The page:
We're learning too. The importance of Meeke's dress rehearsal is hammered home to us by an evening spent in the company of Rauno Aaaltonen, one of the original flying Finns, and the self-proclaimed inventor of both left-foot braking and the Scandinavian flick (apparently the only way of making an original Mini handle on a rally stage). His anecdotes fizz with enthusiasm and knowledge, and are interrupted only by the sudden presence of local well-wishers, drunk on their proximity to a national treasure.
Rauno's automotive ardour is infectious. The flying Finn describes slip angles and overhangs like a priest discussing the apostles, except the sermon is delivered with the mischievousness of a child telling a secret. Yet even the boisterous former Mini driver will not advance a prediction on the rally's result. The Finns harbour their local knowledge like Indian guides; their lines will be longer, faster and braver than any of the foreigners', promises our sage, but he does admit that Citroen's seven-times world champion Sebastian Loeb is the greatest rally driver who ever lived and anything can happen on the 'gravel grand prix'.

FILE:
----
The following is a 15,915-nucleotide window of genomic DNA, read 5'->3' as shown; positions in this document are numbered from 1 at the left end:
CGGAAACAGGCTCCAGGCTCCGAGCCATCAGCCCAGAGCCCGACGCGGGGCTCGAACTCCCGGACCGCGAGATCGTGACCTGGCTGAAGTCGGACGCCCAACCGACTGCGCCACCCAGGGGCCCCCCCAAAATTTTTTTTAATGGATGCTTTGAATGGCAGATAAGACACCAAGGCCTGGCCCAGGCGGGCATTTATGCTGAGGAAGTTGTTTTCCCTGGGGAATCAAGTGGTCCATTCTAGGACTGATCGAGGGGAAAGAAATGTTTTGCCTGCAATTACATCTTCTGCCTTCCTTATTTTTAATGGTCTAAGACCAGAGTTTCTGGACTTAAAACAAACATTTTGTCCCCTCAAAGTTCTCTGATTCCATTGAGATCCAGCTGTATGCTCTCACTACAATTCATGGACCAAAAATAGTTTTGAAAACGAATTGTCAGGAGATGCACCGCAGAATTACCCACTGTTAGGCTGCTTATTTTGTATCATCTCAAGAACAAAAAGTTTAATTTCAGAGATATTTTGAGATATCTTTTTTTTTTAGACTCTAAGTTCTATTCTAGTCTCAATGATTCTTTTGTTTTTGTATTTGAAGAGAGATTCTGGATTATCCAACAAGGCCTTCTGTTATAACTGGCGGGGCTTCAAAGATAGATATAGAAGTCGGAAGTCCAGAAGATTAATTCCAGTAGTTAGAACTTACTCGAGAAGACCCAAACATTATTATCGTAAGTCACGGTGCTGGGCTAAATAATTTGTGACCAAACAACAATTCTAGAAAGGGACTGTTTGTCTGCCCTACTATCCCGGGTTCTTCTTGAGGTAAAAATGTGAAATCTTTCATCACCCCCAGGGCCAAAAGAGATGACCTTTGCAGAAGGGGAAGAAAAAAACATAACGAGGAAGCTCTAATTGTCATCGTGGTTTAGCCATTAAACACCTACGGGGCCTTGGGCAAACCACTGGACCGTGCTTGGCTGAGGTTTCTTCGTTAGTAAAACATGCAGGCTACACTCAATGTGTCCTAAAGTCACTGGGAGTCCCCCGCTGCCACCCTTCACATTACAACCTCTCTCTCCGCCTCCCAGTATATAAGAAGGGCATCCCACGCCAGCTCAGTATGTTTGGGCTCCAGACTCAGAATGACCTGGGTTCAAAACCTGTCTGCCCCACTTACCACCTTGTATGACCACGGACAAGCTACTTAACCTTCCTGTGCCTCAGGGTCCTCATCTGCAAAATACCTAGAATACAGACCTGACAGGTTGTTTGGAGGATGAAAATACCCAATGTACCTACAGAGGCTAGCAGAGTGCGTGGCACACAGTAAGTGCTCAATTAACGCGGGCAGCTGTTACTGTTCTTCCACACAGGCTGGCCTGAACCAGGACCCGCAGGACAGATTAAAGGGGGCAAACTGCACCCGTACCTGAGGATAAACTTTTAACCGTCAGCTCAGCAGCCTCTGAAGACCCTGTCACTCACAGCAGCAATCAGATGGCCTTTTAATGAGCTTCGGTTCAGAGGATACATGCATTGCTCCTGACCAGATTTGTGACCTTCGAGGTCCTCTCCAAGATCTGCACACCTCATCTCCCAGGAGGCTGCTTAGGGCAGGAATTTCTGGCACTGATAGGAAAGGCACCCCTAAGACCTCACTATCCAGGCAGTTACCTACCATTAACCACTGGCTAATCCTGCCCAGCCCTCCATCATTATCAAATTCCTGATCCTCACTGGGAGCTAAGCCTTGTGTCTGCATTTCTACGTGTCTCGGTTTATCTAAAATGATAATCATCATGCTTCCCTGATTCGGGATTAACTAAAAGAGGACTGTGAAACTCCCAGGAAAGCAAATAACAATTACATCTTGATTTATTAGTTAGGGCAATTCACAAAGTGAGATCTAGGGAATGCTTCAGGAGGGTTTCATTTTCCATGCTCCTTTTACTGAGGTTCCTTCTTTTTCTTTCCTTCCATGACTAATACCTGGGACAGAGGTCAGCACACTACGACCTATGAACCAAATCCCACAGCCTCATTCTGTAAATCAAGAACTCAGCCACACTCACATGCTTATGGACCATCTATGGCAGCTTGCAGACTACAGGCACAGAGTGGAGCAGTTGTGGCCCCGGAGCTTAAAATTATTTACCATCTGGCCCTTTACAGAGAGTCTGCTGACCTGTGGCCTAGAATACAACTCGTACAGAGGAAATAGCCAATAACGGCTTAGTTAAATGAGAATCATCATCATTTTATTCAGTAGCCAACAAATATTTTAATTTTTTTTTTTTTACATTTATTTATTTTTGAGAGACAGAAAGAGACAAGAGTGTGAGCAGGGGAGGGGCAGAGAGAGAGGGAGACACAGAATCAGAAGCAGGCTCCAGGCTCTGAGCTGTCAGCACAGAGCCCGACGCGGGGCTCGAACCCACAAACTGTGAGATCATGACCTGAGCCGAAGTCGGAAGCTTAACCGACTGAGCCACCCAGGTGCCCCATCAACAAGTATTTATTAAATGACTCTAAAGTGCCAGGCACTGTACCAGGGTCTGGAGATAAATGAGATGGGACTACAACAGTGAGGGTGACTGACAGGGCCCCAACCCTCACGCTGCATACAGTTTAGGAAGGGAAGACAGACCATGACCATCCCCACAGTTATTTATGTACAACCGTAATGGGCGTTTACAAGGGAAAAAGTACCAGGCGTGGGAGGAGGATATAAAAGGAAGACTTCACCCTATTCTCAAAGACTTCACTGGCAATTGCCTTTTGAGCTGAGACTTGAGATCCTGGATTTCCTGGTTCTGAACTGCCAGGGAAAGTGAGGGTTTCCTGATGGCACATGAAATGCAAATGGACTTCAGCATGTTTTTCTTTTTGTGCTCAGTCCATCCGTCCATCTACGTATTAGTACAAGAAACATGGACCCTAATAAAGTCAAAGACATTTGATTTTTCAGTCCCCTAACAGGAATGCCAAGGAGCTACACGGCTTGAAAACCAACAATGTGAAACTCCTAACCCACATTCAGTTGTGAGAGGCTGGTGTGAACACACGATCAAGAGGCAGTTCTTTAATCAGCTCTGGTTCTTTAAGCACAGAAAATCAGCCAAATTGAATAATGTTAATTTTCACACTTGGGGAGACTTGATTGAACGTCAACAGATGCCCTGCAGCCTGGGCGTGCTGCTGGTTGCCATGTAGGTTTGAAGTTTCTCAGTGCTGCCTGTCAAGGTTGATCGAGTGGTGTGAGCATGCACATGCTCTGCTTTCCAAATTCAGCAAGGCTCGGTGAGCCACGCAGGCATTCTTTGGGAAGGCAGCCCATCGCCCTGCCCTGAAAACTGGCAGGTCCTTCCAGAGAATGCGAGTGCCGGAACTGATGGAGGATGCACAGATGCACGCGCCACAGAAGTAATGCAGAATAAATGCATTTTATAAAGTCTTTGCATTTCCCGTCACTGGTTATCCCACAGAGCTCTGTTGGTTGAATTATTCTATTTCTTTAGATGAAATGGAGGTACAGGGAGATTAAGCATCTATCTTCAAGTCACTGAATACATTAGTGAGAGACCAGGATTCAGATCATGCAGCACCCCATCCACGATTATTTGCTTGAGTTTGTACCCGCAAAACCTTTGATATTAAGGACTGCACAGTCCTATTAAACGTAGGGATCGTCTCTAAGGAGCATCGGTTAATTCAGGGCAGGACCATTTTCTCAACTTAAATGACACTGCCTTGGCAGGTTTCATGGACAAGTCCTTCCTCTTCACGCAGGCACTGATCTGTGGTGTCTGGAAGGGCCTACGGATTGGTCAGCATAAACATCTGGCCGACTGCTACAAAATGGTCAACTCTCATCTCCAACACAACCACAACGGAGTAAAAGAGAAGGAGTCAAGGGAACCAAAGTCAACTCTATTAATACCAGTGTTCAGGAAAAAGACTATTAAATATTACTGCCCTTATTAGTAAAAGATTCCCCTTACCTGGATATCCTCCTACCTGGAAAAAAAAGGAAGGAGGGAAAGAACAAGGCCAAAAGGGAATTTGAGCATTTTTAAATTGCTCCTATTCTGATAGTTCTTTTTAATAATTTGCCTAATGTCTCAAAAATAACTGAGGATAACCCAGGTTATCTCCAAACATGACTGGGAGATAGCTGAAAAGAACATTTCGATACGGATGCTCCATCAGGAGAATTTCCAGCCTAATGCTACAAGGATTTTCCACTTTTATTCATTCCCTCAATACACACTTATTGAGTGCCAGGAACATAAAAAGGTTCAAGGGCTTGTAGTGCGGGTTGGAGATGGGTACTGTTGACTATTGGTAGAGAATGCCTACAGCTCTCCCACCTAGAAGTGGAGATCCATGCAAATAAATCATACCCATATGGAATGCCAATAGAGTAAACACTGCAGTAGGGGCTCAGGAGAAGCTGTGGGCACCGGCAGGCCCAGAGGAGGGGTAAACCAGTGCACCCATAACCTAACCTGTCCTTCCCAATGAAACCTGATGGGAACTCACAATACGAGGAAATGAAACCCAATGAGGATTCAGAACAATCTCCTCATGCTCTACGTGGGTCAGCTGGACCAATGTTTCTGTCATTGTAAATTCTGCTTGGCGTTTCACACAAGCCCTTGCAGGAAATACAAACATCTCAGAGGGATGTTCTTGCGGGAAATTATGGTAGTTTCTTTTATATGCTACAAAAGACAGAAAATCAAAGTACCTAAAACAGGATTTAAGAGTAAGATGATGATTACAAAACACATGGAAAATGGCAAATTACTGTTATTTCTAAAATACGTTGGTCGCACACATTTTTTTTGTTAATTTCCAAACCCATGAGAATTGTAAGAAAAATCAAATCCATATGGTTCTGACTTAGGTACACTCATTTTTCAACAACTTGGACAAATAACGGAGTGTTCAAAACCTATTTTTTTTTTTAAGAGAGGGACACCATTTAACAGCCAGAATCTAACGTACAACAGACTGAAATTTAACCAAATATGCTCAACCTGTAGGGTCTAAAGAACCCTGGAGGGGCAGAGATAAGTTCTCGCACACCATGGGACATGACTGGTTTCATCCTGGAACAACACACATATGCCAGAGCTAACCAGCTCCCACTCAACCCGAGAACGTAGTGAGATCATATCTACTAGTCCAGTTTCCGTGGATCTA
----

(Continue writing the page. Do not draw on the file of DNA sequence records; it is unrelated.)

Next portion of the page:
We get our own introduction to the Finnish stages the next day but it's not initially a lesson in outright speed, but a tutorial in where rallying lies in Finnish affections. Despite being in the middle of nowhere and super-heated by the sun, the corner our Prodrive guide and WRC guru has picked is engorged with spectators. And not just the conventional young men of motorsport fandom, but also children, wives, grandparents, girlfriends, mothers and sisters. Rallying is a family affair in Finland, and the crowd's willingness to drive, park, walk, pay, sit and drink all day long is one of the revelations of the weekend.